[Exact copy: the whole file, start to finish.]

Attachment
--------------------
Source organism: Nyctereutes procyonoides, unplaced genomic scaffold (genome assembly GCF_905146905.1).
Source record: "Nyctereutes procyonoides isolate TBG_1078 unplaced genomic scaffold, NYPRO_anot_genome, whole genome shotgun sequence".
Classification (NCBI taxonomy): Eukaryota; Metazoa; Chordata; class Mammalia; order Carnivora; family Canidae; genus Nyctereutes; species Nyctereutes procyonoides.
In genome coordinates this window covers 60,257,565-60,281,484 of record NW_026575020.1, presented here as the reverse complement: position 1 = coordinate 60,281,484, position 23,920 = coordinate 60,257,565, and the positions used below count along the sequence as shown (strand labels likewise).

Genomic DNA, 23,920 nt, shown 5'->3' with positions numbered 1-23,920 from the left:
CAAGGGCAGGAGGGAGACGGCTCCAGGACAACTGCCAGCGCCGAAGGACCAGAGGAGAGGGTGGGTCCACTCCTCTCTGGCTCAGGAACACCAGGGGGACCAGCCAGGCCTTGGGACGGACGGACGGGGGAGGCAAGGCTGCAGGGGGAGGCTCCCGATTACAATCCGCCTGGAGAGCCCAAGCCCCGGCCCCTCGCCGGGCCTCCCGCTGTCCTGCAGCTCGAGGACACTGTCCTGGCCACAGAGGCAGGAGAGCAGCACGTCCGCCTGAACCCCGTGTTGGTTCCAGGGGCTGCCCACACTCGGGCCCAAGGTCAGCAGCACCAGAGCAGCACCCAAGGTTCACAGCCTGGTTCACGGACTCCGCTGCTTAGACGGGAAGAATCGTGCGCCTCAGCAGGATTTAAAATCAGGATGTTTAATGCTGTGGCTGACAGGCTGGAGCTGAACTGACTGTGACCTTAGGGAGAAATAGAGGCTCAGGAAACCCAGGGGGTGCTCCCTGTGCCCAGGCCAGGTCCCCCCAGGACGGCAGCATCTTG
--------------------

Source organism: Nyctereutes procyonoides, unplaced genomic scaffold (genome assembly GCF_905146905.1).
Source record: "Nyctereutes procyonoides isolate TBG_1078 unplaced genomic scaffold, NYPRO_anot_genome, whole genome shotgun sequence".
Classification (NCBI taxonomy): Eukaryota; Metazoa; Chordata; class Mammalia; order Carnivora; family Canidae; genus Nyctereutes; species Nyctereutes procyonoides.
In genome coordinates this window covers 60,257,565-60,281,484 of record NW_026575020.1, presented here as the reverse complement: position 1 = coordinate 60,281,484, position 23,920 = coordinate 60,257,565, and the positions used below count along the sequence as shown (strand labels likewise).

Genomic DNA, 23,920 nt, shown 5'->3' with positions numbered 1-23,920 from the left:
CAAGGGCAGGAGGGAGACGGCTCCAGGACAACTGCCAGCGCCGAAGGACCAGAGGAGAGGGTGGGTCCACTCCTCTCTGGCTCAGGAACACCAGGGGGACCAGCCAGGCCTTGGGACGGACGGACGGGGGAGGCAAGGCTGCAGGGGGAGGCTCCCGATTACAATCCGCCTGGAGAGCCCAAGCCCCGGCCCCTCGCCGGGCCTCCCGCTGTCCTGCAGCTCGAGGACACTGTCCTGGCCACAGAGGCAGGAGAGCAGCACGTCCGCCTGAACCCCGTGTTGGTTCCAGGGGCTGCCCACACTCGGGCCCAAGGTCAGCAGCACCAGAGCAGCACCCAAGGTTCACAGCCTGGTTCACGGACTCCGCTGCTTAGACGGGAAGAATCGTGCGCCTCAGCAGGATTTAAAATCAGGATGTTTAATGCTGTGGCTGACAGGCTGGAGCTGAACTGACTGTGACCTTAGGGAGAAATAGAGGCTCAGGAAACCCAGGGGGTGCTCCCTGTGCCCAGGCCAGGTCCCCCCAGGACGGCAGCATCTTG